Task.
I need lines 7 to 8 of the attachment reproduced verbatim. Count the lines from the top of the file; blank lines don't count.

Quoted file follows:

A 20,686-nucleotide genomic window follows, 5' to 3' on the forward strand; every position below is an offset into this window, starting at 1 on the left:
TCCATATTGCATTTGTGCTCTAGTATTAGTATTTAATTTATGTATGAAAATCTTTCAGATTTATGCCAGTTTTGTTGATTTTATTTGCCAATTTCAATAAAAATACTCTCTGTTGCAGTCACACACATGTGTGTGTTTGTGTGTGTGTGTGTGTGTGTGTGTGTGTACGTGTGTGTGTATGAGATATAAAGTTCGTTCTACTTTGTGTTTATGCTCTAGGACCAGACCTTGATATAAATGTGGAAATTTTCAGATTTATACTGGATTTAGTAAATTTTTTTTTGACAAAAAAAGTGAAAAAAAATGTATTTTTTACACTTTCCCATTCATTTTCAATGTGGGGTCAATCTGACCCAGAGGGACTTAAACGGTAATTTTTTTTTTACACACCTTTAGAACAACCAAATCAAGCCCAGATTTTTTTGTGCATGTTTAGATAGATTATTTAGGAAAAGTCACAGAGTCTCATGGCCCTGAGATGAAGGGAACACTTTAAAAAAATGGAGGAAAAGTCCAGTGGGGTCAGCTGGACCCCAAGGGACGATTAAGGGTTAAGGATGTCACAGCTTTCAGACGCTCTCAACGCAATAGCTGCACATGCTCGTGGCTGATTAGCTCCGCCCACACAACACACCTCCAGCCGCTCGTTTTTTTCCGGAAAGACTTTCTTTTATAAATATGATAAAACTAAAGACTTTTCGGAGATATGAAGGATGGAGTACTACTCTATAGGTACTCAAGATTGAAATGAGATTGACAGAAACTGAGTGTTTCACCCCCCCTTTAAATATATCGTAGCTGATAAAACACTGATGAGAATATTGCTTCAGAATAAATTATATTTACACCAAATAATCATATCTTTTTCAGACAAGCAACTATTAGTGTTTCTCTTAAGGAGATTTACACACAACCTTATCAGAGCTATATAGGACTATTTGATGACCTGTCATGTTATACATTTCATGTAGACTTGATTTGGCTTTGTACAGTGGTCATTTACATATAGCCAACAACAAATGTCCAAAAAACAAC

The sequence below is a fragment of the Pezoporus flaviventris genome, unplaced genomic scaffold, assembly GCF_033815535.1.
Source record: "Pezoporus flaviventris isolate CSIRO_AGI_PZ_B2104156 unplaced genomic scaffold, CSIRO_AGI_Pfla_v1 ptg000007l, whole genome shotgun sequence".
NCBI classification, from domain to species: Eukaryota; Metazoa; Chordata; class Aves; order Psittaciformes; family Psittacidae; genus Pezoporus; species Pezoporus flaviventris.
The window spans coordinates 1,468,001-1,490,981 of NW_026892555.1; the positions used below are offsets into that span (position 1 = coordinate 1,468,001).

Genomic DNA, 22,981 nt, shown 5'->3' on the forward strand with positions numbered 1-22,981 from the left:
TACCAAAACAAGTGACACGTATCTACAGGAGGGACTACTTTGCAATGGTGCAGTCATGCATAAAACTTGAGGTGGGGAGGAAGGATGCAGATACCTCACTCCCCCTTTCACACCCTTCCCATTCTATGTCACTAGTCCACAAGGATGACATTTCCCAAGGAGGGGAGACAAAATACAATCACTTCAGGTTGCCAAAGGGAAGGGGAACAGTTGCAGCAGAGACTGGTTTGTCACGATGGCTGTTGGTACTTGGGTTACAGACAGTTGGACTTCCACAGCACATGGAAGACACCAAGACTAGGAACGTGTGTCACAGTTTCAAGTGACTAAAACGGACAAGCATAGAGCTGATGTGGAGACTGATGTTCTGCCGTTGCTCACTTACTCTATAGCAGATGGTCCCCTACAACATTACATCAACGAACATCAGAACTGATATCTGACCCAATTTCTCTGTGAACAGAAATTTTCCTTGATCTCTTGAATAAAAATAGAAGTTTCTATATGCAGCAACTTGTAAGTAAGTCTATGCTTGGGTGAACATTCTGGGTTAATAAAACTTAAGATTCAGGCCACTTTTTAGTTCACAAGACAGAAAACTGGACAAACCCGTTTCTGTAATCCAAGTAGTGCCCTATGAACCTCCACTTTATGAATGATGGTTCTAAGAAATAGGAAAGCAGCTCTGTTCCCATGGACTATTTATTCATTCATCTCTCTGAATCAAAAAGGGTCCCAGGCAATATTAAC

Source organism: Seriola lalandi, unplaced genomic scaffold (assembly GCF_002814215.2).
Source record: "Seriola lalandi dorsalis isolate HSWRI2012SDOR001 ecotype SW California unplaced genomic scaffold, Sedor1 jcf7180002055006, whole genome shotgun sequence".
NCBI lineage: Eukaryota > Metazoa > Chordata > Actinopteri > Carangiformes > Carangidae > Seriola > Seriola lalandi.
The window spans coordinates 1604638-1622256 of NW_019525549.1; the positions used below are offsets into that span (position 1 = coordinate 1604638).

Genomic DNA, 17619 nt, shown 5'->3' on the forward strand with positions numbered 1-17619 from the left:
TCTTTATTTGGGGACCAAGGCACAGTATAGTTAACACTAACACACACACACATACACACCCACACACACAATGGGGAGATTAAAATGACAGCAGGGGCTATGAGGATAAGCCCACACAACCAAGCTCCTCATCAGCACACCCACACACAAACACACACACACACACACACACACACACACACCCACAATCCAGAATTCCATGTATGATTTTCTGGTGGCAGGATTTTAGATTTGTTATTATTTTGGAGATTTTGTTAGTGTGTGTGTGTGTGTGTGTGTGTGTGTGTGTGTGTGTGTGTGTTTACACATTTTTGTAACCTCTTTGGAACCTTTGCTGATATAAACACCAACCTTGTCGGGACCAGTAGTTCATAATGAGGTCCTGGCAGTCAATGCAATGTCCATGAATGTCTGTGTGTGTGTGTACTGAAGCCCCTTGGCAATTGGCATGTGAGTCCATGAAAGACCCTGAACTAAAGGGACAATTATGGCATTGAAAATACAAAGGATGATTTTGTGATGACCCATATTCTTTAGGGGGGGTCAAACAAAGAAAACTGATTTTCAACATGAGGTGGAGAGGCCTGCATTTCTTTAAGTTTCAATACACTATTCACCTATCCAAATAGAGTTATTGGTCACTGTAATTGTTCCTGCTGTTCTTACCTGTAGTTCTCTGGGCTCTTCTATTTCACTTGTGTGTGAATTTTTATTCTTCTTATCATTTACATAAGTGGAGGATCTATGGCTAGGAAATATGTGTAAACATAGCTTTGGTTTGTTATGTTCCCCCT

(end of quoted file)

Genomic DNA, 22,981 nt, shown 5'->3' on the forward strand with positions numbered 1-22,981 from the left:
TACCAAAACAAGTGACACGTATCTACAGGAGGGACTACTTTGCAATGGTGCAGTCATGCATAAAACTTGAGGTGGGGAGGAAGGATGCAGATACCTCACTCCCCCTTTCACACCCTTCCCATTCTATGTCACTAGTCCACAAGGATGACATTTCCCAAGGAGGGGAGACAAAATACAATCACTTCAGGTTGCCAAAGGGAAGGGGAACAGTTGCAGCAGAGACTGGTTTGTCACGATGGCTGTTGGTACTTGGGTTACAGACAGTTGGACTTCCACAGCACATGGAAGACACCAAGACTAGGAACGTGTGTCACAGTTTCAAGTGACTAAAACGGACAAGCATAGAGCTGATGTGGAGACTGATGTTCTGCCGTTGCTCACTTACTCTATAGCAGATGGTCCCCTACAACATTACATCAACGAACATCAGAACTGATATCTGACCCAATTTCTCTGTGAACAGAAATTTTCCTTGATCTCTTGAATAAAAATAGAAGTTTCTATATGCAGCAACTTGTAAGTAAGTCTATGCTTGGGTGAACATTCTGGGTTAATAAAACTTAAGATTCAGGCCACTTTTTAGTTCACAAGACAGAAAACTGGACAAACCCGTTTCTGTAATCCAAGTAGTGCCCTATGAACCTCCACTTTATGAATGATGGTTCTAAGAAATAGGAAAGCAGCTCTGTTCCCATGGACTATTTATTCATTCATCTCTCTGAATCAAAAAGGGTCCCAGGCAATATTAAC